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From the energy functional, we can derive the Euler-Lagrange equation and its corresponding gradient flow equation. My question is, what is the physical unit for ``time'' in the gradient flow equation?

For example, the Oseen-Frank energy for liquid crystal is given by $$\int_{\Omega} \frac{1}{2} K |\nabla u|^2,$$ where $u$ is the angle of the director with the $x$-axis, and $K$ is an elastic constant with unit Newton. The corresponding gradient flow equation is $$\frac{\partial u}{\partial t} = K \triangle u.$$ But then what is the unit of time $t$? It seems that it does not have the unit of time. What am I missing here?

Thanks!

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By the gradient flow equation, $[K] = L^2 T^{-1}$, where length and time are indicated. Meanwhile the Oseen-Frank "energy" (call it $\mathcal{E}$) has unit $[K] L^{-2} = T^{-1}$, not the physical energy unit $E = M L^2 T^{-2}$. This sort of elision of units is fairly typical of mathematical practice. Note that the unit of action is $[\hbar] = E T$, so $[\hbar \mathcal{E}] = E$. –  Steve Huntsman Aug 17 '11 at 15:47
    
That's a good point. Thanks! –  Chong Luo Aug 18 '11 at 18:32

1 Answer 1

up vote 4 down vote accepted

If you wish to interpret the gradient flow equation as an equation of physics (rather than mathematics), then you need to introduce a friction coefficient into your problem, which tells you how rapidly energy is dissipated in order to reach an equilibrium condition. The energy functional itself only tells you what the equilibrium state is, not how fast you will reach it if you start away from equilibrium. So just multiply the left-hand-side of your gradient flow equation by a friction coefficient $\gamma$ (units $Nsm^{-2}$) and integrate. You will then flow towards the equilibrium state having $\Delta u=0$, which minimizes the energy regardless of the value you chose for $\gamma$.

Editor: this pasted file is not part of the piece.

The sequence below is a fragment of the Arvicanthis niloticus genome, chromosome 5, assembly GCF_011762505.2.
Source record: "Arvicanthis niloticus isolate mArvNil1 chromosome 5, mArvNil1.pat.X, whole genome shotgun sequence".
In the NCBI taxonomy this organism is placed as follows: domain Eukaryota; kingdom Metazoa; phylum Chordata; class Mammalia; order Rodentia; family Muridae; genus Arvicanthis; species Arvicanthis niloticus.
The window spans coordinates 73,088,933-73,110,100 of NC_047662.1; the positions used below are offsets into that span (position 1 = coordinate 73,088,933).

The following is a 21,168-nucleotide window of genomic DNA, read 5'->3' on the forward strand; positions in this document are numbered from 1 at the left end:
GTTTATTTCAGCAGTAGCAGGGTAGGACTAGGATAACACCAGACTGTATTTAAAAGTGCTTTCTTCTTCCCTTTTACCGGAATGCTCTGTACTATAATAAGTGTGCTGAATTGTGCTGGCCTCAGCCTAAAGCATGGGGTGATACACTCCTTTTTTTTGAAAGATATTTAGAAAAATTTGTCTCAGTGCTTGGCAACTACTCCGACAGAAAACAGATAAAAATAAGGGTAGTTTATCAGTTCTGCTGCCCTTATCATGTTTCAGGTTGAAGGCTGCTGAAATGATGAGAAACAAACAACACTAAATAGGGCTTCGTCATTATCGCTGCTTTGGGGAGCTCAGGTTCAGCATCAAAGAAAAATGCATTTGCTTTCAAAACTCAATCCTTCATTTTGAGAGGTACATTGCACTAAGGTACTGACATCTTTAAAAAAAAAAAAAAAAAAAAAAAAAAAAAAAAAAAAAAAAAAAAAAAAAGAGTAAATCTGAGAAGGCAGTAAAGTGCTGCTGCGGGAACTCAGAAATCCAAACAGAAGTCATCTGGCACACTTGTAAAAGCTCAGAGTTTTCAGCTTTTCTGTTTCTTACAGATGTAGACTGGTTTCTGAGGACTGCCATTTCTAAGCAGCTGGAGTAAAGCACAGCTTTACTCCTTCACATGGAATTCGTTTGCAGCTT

If you wish to learn more, see for example

http://wwwx.cs.unc.edu/~mn/classes/comp775/doc/calculusOfVariations.pdf

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But according to en.wikipedia.org/wiki/Friction#Coefficient_of_friction, the friction coefficient is a dimensionless scalar. Obviously your $\gamma$ and their "coefficient of friction" are different. Is there another name for physics quantity with units $N s m^{-2}$? –  Chong Luo Aug 18 '11 at 20:12
    
the friction coefficient $γ$ can also be called a viscosity (or, more precisely, dynamic viscosity); the unit $Nsm^{-2}$ is called a "Poise" in the hydrodynamical context (after the French physicist Poiseuille). en.wikipedia.org/wiki/Viscosity#Dynamic_viscosity –  Carlo Beenakker Aug 19 '11 at 0:38
    
That helps a lot. Many thanks! –  Chong Luo Aug 30 '11 at 10:07
    
You're welcome. Question: you just "unaccepted" my answer; was that intentional? –  Carlo Beenakker Aug 30 '11 at 13:46
    
Sorry, I clicked by accident. –  Chong Luo Sep 7 '11 at 16:19

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